The Department of Justice has requested information on visitors to a website used to organize protests against President Trump, the Los Angeles-based Dreamhost said in a blog post published on Monday.
Dreamhost, a web hosting provider, said that it has been working with the Department of Justice for several months on the request, which believes goes too far under the Constitution.
DreamHost claimed that the complying with the request from the Justice Department would amount to handing over roughly 1.3 million visitor IP addresses to the government, in addition to contact information, email content and photos of thousands of visitors to the website, which was involved in organizing protests against Trump on Inauguration Day.
“That information could be used to identify any individuals who used this site to exercise and express political speech protected under the Constitution’s First Amendment,” DreamHost wrote in the blog post on Monday. “That should be enough to set alarm bells off in anyone’s mind.”
TechDirt also had an excellent article on the subject. Here’s an excerpt:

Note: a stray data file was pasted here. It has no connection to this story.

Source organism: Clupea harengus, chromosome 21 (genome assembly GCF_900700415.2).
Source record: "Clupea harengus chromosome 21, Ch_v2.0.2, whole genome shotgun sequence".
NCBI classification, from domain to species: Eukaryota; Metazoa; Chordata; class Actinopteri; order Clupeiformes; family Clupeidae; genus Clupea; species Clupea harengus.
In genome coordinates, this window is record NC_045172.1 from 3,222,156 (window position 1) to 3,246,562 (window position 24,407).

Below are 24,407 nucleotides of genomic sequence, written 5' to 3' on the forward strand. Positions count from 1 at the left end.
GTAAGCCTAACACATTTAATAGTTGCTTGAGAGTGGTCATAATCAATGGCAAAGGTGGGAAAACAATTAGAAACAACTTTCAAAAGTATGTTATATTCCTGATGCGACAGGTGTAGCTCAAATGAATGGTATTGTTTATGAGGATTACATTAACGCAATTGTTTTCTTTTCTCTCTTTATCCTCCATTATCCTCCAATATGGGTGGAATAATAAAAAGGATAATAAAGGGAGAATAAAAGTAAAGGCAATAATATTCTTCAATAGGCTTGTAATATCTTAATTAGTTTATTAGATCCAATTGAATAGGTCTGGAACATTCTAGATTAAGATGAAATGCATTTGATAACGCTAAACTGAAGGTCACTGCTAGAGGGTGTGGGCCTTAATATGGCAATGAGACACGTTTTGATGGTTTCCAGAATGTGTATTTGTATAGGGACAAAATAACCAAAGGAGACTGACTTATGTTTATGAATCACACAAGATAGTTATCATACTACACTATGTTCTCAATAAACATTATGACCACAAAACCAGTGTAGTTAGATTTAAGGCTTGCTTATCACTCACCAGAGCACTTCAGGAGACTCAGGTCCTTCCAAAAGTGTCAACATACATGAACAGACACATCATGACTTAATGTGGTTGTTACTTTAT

Not all search warrants are bad. Indeed, most of them are perfectly legitimate, and meet the qualifications under the 4th Amendment that there is probable cause of a crime being committed, and the warrant is narrowly tailored to seek out evidence to support that. But… not always. As Ken “Popehat” White explains in a recent blog post, the Justice Department has somehow obtained the mother-of-all bad search warrants while trying to track down people who were involved in protests of Donald Trump’s inauguration back in January. The government has brought felony charges against a bunch of protestors from the inauguration, and now it appears the DOJ is going on a big fishing expedition.
DreamHost has now responded in court, saying that the warrant violates the 4th Amendment and appears to endanger the 1st Amendment rights of protestors. They also claim that it violates the Privacy Protection Act and that there are some jurisdictional issues with it as well. DreamHost also has a nice blog post about the whole thing: